Pruning Seasons For Common Plants

Knowing exactly when to prune a plant is one of the most rewarding aspects of gardening. By learning the exact needs of each plant, gardeners can develop a sixth sense for the best time to prune each plant, resulting in vibrant foliage and beautiful flowers.

But it can be tricky to get right. Each plant has a different ideal pruning season. Even within the same group of plants, individual species can prefer slightly different pruning times.

This article will cover the ideal pruning seasons for several common types of plants, giving gardeners a good idea of when it’s time to prune.

What is pruning?

Pruning is a common task for virtually any gardener. By pruning plants at varying times, gardeners can encourage fresh bounties of growth for the next growing season.

Pruning also allows horticulturalists to remove any dead or sickly parts of a plant. This allows the flower or shrub to redistribute its energy to new growths, resulting in bushier and healthier foliage. By pruning crops such as fruit trees, growers can position the plant to produce a bumper yield the following season.

Some gardeners will also use pruning to shape plants like hedges or trees to create an ornamental plant in the garden.

When to prune your plants

Each type of plant has certain conditions that allow it to thrive during its growing season. Pruning is a way for gardeners to put plants in the best condition to grow healthily and happily. In this section, we’ll go through each season and detail what types of plants to prune and why.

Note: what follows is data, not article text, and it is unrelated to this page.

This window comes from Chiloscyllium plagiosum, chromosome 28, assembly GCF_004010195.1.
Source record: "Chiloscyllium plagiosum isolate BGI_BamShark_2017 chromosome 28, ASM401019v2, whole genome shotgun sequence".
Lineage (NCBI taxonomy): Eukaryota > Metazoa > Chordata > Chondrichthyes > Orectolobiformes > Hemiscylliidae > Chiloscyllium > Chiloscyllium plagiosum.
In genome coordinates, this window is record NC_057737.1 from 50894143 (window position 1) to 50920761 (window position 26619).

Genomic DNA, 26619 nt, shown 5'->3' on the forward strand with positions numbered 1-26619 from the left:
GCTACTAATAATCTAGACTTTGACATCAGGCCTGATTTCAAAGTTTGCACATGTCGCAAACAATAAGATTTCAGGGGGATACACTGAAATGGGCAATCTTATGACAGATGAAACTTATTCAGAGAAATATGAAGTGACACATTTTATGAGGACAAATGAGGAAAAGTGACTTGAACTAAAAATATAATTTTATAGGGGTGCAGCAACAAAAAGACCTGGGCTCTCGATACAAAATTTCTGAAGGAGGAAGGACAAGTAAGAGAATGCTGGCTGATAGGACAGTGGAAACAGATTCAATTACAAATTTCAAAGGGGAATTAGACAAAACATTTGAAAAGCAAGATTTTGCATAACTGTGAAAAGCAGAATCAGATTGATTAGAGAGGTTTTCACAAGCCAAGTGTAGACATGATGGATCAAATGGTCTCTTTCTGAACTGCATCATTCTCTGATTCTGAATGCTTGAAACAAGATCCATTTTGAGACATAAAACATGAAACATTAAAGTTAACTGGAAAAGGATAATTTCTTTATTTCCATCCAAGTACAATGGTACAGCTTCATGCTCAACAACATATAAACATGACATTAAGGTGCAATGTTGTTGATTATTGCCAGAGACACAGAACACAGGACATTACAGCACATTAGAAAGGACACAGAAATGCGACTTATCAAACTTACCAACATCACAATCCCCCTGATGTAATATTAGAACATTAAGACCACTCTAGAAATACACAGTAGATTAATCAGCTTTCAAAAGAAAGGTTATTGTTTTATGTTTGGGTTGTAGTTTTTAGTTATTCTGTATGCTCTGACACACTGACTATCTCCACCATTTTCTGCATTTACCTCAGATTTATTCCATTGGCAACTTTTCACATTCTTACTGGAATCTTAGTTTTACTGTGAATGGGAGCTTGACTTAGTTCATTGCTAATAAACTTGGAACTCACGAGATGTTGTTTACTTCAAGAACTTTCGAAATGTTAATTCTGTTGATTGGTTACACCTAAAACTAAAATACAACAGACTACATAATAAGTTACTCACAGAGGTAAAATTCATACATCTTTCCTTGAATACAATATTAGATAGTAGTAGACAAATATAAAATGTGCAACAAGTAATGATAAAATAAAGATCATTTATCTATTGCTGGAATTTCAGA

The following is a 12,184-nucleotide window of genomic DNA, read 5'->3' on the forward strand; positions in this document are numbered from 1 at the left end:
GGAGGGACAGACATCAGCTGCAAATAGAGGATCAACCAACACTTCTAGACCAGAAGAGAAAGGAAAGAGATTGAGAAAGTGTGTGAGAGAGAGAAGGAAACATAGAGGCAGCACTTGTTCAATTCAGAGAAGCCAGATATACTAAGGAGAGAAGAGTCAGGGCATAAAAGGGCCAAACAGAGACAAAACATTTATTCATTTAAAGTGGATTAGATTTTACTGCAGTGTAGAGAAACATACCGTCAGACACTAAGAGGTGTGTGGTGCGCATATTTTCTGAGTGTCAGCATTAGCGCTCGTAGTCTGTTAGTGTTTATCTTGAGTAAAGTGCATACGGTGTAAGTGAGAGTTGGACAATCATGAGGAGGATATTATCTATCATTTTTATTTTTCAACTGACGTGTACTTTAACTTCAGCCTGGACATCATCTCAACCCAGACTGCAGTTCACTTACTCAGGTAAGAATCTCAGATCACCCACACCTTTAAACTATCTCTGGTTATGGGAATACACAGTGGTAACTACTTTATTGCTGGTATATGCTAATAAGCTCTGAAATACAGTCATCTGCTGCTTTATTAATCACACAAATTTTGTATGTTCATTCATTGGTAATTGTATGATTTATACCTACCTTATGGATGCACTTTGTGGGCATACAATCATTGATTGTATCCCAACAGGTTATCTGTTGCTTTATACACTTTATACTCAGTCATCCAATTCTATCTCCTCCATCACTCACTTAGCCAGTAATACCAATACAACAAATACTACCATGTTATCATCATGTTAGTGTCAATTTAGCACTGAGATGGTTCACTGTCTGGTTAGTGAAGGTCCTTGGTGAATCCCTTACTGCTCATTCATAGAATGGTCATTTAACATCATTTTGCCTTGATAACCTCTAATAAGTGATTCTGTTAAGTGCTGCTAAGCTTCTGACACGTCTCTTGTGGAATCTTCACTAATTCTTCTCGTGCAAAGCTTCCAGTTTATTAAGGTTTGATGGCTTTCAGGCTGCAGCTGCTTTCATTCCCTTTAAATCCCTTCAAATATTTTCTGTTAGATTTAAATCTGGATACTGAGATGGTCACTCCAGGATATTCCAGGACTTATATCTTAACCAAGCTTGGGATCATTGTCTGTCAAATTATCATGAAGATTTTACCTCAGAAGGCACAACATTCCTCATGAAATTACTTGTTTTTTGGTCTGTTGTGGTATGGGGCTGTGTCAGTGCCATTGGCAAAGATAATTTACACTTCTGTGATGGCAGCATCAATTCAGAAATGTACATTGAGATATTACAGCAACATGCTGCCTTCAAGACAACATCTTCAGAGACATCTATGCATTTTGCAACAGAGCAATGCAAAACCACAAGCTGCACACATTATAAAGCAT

Plants to prune in spring

Evergreens – Spring is one of the two times of year suitable for trimming evergreens. These trees don’t require drastic pruning but can be shaped at this time of year.

Fruit bushes & trees – An overlap between late winter and early spring is the ideal time to prune and trim fruit bushes (blackberry, raspberry) and trees (apple, cherry, pear). This helps to thin out and remove branches that won’t bear fruit ready for the new season.

Perennials – Early spring is one of the best times to trim away dead growth on perennials such as peonies and salvia. This helps them get ready for the new growing season.

Roses – Roses can either be cut back heavily in early spring if overgrown or pruned after blooming in late spring.

Summer flowering shrubs & trees – Shrubs and trees that flower in the summer, such as buddleia or myrtle, are best pruned twice a year, with one pruning coming in early spring. This shouldn’t be too drastic, but just enough to encourage fresh growth.

Spring flowering shrubs & trees – In late spring, once they’ve had their blooms, spring flowering plants can be pruned. This works best for plants that bloom early in the spring such as lilac or rhododendron.

Plants to prune in summer

Annuals – To get the most out of short-lived annuals such as begonias and dahlias, deadhead them throughout the summer growing season to encourage them to keep blooming.

Hedges – Summer is the ideal time to shape box hedges. Each time a hedge is trimmed, it should be allowed to grow a little higher before being trimmed again.

Hydrangeas – Midsummer is a good time to prune types of hydrangea that use their old woody stems to grow from. This helps to stimulate the newer buds.

Perennials – Perennials should be deadheaded throughout the summer growing season to help them produce more batches of blooms before the autumn.